Most accounting is little more than applied common sense. However, there are two golden accounting rules that are not immediately obvious - and so it is worth getting to know them.
THE ACCRUALS PRINCIPLE
Your accounts should reflect things when they arise or are earned - which is not necessarily the same as when you actually pay or are paid for them. For example, your accountant will include an April sales invoice in your April accounts, even if your customer doesn't pay you until August.
REVENUE V CAPITAL PAYMENTS
Some of the things you spend money on will not be regarded by your accountant (or the taxman) as reducing your profits. For example, the money you pay to buy a new car or pay off a loan. Accounting conventions say that payments like these shouldn't appear in the profit and loss account, instead, their effect is confined to the balance sheet.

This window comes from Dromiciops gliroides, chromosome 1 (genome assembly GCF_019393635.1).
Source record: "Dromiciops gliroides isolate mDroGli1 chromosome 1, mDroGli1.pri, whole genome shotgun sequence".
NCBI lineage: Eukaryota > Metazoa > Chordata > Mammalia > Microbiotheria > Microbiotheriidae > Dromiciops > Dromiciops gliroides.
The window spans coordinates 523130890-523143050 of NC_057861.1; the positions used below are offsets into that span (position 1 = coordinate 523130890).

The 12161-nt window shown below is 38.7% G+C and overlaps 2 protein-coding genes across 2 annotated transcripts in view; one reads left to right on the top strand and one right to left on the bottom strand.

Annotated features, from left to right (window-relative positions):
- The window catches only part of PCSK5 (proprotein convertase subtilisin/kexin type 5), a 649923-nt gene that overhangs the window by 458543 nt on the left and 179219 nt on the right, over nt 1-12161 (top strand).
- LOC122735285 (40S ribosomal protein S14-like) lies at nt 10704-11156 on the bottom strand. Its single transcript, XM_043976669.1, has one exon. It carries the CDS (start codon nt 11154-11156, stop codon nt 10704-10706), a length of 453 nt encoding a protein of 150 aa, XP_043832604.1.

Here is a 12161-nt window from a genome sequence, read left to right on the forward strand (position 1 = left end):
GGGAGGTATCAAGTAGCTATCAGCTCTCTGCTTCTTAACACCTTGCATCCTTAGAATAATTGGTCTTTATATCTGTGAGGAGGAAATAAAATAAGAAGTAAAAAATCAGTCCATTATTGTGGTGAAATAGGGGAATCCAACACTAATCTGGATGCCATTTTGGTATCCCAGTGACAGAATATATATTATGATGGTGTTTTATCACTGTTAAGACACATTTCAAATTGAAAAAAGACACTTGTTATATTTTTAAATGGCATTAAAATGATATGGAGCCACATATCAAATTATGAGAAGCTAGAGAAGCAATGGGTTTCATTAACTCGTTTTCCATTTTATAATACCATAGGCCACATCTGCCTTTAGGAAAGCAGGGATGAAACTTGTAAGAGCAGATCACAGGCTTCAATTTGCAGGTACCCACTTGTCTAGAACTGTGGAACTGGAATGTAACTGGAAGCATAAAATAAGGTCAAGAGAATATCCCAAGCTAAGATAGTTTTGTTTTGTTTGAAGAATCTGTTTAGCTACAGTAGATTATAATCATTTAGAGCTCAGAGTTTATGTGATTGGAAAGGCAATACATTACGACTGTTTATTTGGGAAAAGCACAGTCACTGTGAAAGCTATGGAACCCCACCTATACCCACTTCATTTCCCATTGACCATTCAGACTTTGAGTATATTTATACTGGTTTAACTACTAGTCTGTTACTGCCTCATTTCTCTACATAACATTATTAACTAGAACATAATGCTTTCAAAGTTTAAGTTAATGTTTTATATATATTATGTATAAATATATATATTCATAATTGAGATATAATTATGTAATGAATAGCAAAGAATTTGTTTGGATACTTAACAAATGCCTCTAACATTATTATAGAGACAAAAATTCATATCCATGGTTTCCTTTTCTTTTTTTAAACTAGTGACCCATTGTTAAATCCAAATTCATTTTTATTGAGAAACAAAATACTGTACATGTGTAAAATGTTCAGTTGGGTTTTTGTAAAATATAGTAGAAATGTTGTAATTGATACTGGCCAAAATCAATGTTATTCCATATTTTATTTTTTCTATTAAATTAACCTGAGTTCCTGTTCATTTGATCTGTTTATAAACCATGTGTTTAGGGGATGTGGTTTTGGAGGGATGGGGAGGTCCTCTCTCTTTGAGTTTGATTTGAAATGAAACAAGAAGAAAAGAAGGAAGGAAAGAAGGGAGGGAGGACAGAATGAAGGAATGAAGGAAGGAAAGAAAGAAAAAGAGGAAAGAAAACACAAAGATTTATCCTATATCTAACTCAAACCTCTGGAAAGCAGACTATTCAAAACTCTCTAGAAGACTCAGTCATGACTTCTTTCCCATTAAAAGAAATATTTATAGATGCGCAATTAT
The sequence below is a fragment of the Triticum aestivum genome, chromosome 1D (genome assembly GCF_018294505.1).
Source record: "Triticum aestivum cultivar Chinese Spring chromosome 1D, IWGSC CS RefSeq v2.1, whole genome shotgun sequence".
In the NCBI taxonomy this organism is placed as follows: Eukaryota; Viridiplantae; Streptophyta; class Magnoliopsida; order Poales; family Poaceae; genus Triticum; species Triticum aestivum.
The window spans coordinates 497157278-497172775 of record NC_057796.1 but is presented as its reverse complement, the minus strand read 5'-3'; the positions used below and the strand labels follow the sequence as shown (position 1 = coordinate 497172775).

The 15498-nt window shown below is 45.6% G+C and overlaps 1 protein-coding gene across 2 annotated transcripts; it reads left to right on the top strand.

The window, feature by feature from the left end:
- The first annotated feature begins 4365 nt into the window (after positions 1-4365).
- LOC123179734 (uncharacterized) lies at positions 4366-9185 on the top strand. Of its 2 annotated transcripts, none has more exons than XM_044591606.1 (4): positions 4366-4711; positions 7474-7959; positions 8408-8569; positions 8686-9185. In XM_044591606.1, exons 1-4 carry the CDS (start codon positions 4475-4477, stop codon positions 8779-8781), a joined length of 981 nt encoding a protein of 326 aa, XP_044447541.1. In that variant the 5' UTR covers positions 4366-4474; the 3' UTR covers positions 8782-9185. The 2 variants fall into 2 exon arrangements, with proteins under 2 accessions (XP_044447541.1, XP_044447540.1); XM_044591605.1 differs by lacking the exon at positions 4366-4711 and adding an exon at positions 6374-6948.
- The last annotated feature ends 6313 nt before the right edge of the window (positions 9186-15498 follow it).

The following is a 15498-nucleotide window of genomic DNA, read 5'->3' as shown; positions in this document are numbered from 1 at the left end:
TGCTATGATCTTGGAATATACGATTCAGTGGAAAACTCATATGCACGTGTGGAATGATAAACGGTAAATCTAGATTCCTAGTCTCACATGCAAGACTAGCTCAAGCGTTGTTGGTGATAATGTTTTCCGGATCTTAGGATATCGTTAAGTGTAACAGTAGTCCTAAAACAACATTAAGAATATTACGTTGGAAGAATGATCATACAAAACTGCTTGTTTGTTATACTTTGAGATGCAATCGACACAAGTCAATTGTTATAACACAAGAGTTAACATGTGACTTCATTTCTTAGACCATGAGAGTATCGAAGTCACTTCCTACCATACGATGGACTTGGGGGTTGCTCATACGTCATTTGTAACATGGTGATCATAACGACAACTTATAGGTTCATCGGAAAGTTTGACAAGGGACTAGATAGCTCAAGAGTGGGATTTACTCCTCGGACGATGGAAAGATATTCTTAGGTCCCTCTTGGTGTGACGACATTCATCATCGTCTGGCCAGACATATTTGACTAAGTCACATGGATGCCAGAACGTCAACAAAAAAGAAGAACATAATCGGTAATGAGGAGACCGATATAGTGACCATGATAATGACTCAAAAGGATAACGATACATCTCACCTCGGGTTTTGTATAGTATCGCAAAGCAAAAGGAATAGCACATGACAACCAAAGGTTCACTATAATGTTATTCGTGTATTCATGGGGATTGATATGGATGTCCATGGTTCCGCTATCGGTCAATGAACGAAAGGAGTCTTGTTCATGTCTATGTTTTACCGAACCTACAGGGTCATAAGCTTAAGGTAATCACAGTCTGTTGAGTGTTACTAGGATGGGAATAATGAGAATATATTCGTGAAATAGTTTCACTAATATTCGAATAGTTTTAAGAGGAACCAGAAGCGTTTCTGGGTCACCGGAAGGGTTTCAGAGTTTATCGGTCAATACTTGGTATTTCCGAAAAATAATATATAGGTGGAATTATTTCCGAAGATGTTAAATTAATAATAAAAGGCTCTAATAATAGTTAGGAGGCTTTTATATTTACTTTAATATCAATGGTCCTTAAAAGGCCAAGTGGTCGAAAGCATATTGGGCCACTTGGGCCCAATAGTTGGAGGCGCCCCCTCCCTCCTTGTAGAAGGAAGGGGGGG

The key distinction here is between revenue and capital expenditure payments:
- Revenue payments are the running costs of the business - the type of expenses that buy goods and services which are used up quickly for example, wages, advertising, rent and stationery. This type of expenditure is shown in the profit and loss account and is often referred to as having been ‘expensed’.
- Capital payments, on the other hand, relate to things that continue to benefit the Company for several years for example, computers and cars. They also include paying off loans. This type of expenditure is shown in the balance sheet and is often referred to as having been ‘capitalised’.